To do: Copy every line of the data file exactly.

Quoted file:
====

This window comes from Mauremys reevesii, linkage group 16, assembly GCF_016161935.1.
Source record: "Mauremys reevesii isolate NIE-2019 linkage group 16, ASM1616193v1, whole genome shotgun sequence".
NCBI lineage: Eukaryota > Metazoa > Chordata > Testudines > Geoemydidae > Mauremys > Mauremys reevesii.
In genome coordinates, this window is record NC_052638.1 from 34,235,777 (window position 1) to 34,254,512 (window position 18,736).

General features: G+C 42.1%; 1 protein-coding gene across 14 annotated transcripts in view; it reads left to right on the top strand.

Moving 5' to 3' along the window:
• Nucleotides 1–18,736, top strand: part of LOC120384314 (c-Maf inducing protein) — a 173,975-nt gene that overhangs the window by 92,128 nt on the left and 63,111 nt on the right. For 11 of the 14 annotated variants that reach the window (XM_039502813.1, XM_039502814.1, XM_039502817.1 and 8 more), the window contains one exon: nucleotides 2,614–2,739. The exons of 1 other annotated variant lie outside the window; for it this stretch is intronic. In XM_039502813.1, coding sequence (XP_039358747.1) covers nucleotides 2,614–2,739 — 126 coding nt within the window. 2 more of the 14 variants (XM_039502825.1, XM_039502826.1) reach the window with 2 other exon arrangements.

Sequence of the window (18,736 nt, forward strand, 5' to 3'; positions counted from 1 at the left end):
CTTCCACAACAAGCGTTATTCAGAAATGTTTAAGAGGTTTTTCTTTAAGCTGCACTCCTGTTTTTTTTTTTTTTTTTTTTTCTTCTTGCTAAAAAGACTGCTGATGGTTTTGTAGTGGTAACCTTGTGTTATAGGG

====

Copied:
This window comes from Mauremys reevesii, linkage group 16, assembly GCF_016161935.1.
Source record: "Mauremys reevesii isolate NIE-2019 linkage group 16, ASM1616193v1, whole genome shotgun sequence".
NCBI lineage: Eukaryota > Metazoa > Chordata > Testudines > Geoemydidae > Mauremys > Mauremys reevesii.
In genome coordinates, this window is record NC_052638.1 from 34,235,777 (window position 1) to 34,254,512 (window position 18,736).

General features: G+C 42.1%; 1 protein-coding gene across 14 annotated transcripts in view; it reads left to right on the top strand.

Moving 5' to 3' along the window:
• Nucleotides 1–18,736, top strand: part of LOC120384314 (c-Maf inducing protein) — a 173,975-nt gene that overhangs the window by 92,128 nt on the left and 63,111 nt on the right. For 11 of the 14 annotated variants that reach the window (XM_039502813.1, XM_039502814.1, XM_039502817.1 and 8 more), the window contains one exon: nucleotides 2,614–2,739. The exons of 1 other annotated variant lie outside the window; for it this stretch is intronic. In XM_039502813.1, coding sequence (XP_039358747.1) covers nucleotides 2,614–2,739 — 126 coding nt within the window. 2 more of the 14 variants (XM_039502825.1, XM_039502826.1) reach the window with 2 other exon arrangements.

Sequence of the window (18,736 nt, forward strand, 5' to 3'; positions counted from 1 at the left end):
CTTCCACAACAAGCGTTATTCAGAAATGTTTAAGAGGTTTTTCTTTAAGCTGCACTCCTGTTTTTTTTTTTTTTTTTTTTTCTTCTTGCTAAAAAGACTGCTGATGGTTTTGTAGTGGTAACCTTGTGTTATAGGG